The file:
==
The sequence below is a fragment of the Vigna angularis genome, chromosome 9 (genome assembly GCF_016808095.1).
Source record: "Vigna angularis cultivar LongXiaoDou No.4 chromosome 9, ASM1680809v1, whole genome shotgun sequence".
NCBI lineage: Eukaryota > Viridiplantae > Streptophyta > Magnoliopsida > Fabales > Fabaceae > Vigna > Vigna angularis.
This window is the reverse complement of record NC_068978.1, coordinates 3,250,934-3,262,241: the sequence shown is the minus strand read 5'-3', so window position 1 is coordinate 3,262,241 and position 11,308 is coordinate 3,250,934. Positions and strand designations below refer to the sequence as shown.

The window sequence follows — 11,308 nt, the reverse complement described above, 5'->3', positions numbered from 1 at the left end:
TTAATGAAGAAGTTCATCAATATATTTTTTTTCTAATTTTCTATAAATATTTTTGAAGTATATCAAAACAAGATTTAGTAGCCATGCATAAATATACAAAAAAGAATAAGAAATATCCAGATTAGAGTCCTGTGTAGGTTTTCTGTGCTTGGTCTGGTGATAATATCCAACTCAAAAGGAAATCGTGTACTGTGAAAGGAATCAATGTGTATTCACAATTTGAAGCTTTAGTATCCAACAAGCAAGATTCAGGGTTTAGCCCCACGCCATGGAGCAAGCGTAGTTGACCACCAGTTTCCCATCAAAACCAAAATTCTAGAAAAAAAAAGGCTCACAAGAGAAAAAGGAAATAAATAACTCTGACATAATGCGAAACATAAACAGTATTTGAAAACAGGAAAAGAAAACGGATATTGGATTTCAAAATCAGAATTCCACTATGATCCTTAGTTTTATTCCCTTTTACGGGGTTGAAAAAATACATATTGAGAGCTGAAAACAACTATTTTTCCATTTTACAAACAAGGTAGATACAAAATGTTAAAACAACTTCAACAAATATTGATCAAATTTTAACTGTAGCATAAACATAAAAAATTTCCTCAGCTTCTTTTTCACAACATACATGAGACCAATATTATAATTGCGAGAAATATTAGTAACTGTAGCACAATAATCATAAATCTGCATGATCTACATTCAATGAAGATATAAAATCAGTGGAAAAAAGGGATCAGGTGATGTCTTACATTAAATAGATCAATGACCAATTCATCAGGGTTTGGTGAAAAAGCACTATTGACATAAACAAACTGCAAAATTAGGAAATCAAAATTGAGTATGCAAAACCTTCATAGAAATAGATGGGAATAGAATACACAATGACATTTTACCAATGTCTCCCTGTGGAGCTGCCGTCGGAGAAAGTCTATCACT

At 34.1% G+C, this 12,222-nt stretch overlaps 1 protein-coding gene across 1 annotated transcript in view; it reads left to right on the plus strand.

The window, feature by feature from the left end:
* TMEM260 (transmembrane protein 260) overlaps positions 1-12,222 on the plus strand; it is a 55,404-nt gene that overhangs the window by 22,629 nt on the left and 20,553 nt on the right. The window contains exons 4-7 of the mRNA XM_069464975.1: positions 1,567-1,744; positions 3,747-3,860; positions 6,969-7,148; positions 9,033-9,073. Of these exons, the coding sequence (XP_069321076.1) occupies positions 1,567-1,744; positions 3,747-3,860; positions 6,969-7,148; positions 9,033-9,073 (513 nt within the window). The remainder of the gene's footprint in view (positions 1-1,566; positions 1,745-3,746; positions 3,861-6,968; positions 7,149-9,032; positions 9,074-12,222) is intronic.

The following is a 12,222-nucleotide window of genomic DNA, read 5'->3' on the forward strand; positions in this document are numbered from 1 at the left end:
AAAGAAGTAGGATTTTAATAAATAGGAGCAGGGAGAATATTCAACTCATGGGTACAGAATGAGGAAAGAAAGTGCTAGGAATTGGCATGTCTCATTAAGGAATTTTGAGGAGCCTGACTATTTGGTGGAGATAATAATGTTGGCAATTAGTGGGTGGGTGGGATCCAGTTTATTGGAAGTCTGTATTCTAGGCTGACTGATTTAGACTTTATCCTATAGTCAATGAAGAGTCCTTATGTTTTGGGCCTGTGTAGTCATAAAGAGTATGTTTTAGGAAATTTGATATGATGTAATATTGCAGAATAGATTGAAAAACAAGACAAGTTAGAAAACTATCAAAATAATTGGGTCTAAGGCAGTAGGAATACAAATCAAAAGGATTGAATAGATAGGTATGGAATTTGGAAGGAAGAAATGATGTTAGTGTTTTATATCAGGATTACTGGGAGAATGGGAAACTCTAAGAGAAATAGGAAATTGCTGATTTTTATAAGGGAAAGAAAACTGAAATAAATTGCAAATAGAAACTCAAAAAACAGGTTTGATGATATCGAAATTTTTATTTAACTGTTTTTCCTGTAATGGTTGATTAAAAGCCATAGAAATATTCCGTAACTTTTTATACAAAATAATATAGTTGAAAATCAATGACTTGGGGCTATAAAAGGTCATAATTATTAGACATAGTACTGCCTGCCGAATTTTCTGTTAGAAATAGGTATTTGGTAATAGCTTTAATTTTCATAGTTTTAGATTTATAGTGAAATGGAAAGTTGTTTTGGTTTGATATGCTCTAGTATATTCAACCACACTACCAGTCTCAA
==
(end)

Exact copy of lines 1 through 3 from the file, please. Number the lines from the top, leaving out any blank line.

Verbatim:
The sequence below is a fragment of the Vigna angularis genome, chromosome 9 (genome assembly GCF_016808095.1).
Source record: "Vigna angularis cultivar LongXiaoDou No.4 chromosome 9, ASM1680809v1, whole genome shotgun sequence".
NCBI lineage: Eukaryota > Viridiplantae > Streptophyta > Magnoliopsida > Fabales > Fabaceae > Vigna > Vigna angularis.